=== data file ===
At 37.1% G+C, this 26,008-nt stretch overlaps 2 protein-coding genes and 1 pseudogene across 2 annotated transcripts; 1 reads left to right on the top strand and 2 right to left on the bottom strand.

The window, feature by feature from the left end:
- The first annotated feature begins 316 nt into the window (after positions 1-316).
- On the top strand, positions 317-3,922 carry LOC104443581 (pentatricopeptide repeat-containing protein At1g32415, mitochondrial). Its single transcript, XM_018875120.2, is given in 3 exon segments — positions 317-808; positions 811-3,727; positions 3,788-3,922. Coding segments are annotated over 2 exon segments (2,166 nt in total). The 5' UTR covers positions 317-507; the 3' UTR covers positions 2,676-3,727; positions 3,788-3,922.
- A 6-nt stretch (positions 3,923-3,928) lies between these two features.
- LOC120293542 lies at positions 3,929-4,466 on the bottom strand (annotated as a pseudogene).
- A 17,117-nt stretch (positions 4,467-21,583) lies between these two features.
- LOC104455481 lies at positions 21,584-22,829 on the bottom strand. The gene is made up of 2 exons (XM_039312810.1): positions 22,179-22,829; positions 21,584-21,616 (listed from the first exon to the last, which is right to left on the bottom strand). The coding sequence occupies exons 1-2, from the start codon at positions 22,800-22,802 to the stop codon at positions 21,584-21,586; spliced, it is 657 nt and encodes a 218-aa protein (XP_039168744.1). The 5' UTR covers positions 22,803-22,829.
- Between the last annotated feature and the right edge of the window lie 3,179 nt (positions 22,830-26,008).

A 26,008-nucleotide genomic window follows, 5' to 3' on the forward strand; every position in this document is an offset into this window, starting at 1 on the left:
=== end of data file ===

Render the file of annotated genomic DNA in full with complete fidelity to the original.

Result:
At 37.1% G+C, this 26,008-nt stretch overlaps 2 protein-coding genes and 1 pseudogene across 2 annotated transcripts; 1 reads left to right on the top strand and 2 right to left on the bottom strand.

The window, feature by feature from the left end:
- The first annotated feature begins 316 nt into the window (after positions 1-316).
- On the top strand, positions 317-3,922 carry LOC104443581 (pentatricopeptide repeat-containing protein At1g32415, mitochondrial). Its single transcript, XM_018875120.2, is given in 3 exon segments — positions 317-808; positions 811-3,727; positions 3,788-3,922. Coding segments are annotated over 2 exon segments (2,166 nt in total). The 5' UTR covers positions 317-507; the 3' UTR covers positions 2,676-3,727; positions 3,788-3,922.
- A 6-nt stretch (positions 3,923-3,928) lies between these two features.
- LOC120293542 lies at positions 3,929-4,466 on the bottom strand (annotated as a pseudogene).
- A 17,117-nt stretch (positions 4,467-21,583) lies between these two features.
- LOC104455481 lies at positions 21,584-22,829 on the bottom strand. The gene is made up of 2 exons (XM_039312810.1): positions 22,179-22,829; positions 21,584-21,616 (listed from the first exon to the last, which is right to left on the bottom strand). The coding sequence occupies exons 1-2, from the start codon at positions 22,800-22,802 to the stop codon at positions 21,584-21,586; spliced, it is 657 nt and encodes a 218-aa protein (XP_039168744.1). The 5' UTR covers positions 22,803-22,829.
- Between the last annotated feature and the right edge of the window lie 3,179 nt (positions 22,830-26,008).

A 26,008-nucleotide genomic window follows, 5' to 3' on the forward strand; every position in this document is an offset into this window, starting at 1 on the left: